Artists for Freedom: James Rosenquist, Peter Halley, and Leon Golub among Artists that Tackled ’90s American Politics

Now at Michael Rosenthal Gallery, “Artists for Freedom of Expression” presents work created on behalf of the Democratic Senatorial Campaign Committee for the 1992 and 1996 elections, including artists who were then very notable, as well as a few that were emerging and have since become well known. The screenprints, lithographs, and photogravures offer a broad survey of art at the time, giving both a history of what had recently preceded it and a preview of the procession of aesthetic developments that would follow.

James Rosenquist’s Fireworks for President Clinton (1996) shares qualities with his earlier work, but is rather unique in its composition. Three red, white, and yellow starbursts explode over a field of scribbled red and blue marks. Rosenquist’s image refers back to Abstract Expressionists such as Jackson Pollock, who immediately preceded him, jokingly making splattery, gestural marks with the arcs of colorful bottle rockets. Nancy Chunn’s May 8, 1996 (1996) is a darker Pop Art image of the era, a reproduction of The New York Times’ front page for that date, appended with Chunn’s witty and acidic commentaries. With wry captions placed over topical news stories, Chunn comments on the disparities between the power held by men and women and the Dole campaign’s attempts to attract female voters; and the law-and-order proclamations made by both candidates during a rapid rise in rates of incarceration and cuts to education spending then being threatened by the Republican-controlled Congress. Her work recalls Fred Tomaselli’s newspaper paintings and Sue Williams’s ranting political paintings.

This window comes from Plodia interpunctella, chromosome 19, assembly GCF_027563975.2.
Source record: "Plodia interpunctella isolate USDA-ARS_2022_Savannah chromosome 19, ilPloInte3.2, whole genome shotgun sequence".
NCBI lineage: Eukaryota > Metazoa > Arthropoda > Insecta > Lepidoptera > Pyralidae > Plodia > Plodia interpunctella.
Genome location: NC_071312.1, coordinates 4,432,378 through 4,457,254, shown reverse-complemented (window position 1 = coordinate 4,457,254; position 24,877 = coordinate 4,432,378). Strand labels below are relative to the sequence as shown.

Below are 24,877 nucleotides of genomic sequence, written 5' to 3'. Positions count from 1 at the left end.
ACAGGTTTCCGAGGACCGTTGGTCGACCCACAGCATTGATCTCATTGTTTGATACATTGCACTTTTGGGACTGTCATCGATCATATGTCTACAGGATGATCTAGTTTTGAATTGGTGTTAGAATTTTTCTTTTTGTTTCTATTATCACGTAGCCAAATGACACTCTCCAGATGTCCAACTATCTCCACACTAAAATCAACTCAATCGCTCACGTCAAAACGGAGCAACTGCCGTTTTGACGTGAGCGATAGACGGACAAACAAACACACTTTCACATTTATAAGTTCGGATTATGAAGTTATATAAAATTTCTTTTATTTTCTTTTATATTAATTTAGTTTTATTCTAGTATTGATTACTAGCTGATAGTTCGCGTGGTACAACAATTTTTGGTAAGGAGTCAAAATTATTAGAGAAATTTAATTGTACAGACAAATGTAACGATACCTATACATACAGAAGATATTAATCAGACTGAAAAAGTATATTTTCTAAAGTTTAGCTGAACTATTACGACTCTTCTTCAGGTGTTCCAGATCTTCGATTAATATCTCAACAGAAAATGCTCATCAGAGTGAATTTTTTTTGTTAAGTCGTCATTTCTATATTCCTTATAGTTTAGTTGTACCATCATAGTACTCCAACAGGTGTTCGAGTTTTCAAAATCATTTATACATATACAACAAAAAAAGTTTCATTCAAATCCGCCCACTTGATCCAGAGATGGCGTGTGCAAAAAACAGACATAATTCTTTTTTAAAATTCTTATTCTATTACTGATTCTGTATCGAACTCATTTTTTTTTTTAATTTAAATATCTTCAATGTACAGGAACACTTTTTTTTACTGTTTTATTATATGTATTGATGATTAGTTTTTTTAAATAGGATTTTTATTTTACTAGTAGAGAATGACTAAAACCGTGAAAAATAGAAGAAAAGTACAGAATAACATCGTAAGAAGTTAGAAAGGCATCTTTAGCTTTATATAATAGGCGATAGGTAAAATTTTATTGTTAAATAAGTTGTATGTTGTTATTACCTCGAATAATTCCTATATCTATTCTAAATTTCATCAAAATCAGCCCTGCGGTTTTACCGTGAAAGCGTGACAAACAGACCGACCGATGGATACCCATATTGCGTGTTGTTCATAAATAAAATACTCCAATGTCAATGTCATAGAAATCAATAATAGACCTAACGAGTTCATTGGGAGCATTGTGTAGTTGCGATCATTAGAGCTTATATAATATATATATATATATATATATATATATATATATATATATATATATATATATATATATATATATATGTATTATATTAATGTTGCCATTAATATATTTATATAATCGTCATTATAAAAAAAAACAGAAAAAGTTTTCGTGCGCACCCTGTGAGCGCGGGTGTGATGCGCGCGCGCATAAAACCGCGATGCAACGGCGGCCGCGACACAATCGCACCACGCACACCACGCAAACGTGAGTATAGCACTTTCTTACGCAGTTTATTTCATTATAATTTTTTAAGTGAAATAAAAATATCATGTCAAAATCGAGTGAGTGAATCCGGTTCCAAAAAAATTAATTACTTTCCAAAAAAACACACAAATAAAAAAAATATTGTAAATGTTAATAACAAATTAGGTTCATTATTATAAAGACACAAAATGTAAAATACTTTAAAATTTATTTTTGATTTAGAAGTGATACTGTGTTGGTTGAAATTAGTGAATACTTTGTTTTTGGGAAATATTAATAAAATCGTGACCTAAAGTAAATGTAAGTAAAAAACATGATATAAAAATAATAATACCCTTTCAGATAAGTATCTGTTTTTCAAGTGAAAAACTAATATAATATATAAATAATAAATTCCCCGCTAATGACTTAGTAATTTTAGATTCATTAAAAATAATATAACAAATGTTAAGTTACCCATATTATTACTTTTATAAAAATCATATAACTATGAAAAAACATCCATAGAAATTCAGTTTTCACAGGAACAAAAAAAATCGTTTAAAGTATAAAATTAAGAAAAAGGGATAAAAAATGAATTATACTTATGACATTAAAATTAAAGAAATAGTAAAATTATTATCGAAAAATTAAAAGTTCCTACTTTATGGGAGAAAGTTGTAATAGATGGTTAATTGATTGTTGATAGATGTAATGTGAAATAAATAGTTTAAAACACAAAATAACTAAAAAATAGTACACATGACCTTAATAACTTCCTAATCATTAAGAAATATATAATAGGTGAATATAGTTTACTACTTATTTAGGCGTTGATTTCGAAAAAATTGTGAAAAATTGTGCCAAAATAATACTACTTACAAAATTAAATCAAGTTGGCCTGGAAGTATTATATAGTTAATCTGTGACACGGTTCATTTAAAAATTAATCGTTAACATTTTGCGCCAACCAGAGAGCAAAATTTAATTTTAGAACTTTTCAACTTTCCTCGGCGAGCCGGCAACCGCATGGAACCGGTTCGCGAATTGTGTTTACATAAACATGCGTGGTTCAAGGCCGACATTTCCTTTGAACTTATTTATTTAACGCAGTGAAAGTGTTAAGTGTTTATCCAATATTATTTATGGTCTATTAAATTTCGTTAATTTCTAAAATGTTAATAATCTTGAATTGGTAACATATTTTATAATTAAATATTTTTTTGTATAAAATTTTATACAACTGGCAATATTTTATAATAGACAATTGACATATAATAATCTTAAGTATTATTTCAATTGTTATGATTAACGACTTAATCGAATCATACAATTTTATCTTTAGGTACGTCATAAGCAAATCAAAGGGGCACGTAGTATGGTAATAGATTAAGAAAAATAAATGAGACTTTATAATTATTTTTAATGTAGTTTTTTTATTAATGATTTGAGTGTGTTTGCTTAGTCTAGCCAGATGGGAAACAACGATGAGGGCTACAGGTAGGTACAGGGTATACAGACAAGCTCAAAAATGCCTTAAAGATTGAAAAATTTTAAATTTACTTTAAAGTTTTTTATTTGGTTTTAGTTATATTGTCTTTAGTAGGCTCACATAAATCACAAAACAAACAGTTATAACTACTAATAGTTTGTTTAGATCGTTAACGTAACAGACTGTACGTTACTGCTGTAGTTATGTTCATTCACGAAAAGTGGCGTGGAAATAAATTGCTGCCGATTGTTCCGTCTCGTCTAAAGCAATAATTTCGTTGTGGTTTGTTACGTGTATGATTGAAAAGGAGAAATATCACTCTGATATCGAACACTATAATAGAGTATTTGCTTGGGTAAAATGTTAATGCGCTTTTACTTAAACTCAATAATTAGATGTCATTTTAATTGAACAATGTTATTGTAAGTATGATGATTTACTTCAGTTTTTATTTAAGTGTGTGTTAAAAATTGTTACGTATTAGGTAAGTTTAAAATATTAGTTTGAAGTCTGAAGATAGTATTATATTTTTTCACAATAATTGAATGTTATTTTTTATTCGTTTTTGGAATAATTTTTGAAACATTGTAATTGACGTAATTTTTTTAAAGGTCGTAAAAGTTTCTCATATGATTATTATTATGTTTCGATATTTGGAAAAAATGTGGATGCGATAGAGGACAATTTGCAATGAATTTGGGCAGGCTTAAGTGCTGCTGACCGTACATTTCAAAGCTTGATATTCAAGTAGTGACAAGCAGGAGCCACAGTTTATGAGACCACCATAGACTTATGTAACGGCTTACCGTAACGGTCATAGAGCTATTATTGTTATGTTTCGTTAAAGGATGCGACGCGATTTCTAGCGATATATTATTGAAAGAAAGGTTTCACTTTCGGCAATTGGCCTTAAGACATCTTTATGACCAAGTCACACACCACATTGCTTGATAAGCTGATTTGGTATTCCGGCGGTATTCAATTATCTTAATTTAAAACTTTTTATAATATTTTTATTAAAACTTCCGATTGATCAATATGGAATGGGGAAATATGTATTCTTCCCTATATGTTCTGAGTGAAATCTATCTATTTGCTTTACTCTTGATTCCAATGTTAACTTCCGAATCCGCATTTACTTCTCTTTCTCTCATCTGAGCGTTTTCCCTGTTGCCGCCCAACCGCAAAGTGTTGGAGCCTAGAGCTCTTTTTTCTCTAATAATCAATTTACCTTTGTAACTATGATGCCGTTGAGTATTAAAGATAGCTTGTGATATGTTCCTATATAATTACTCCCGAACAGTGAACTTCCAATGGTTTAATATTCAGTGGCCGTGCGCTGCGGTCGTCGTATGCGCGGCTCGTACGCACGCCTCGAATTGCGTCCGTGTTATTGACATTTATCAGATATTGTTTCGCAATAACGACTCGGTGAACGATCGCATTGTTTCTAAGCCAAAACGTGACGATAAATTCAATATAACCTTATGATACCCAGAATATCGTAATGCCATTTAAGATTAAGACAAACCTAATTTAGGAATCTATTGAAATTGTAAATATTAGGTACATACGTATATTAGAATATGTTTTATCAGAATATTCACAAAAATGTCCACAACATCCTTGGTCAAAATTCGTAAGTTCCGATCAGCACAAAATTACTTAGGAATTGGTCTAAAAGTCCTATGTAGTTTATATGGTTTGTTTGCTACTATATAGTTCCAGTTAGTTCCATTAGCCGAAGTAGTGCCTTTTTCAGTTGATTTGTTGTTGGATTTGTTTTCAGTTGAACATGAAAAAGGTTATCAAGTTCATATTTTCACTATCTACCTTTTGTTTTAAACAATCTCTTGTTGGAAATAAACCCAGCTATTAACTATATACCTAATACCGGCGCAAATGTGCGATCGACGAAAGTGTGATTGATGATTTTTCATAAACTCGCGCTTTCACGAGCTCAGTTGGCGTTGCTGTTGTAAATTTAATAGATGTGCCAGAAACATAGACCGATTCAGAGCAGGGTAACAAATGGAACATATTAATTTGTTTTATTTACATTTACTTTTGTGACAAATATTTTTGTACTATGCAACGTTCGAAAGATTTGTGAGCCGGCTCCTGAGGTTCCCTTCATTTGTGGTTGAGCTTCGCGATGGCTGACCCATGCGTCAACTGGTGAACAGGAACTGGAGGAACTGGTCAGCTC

Leon Golub’s 1992 serigraph, Swell Guys, points to Republican intrusions into privacy and autonomy by identifying their efforts to moralize and proscribe sexual and reproductive choices, both by limiting access to abortion and by demonizing the open enjoyment of sex, especially sex outside the bounds of bourgeois social customs. Peter Halley’s Untitled (1996) takes the opposite tack, with a lithograph that is devoid of overt political content and is instead a formal experiment in form and color. The off-center brown, orange, pink, lilac, and gray rectangles are visually stimulating, but are also an indication of the kinds of formal beauty that can be accomplished when art is encouraged by good governance. All of the artists included in the show have benefitted enormously from policies intended to encourage inventiveness and creativity, and their advocacy through art reflects their interest in protecting other Americans’ right to the same freedoms.

—Stephen Dillon

Artists for Freedom” is on view at Michael Rosenthal Gallery through November 1st, 2014. 

Discover more artists at Michael Rosenthal Gallery on Artsy. 

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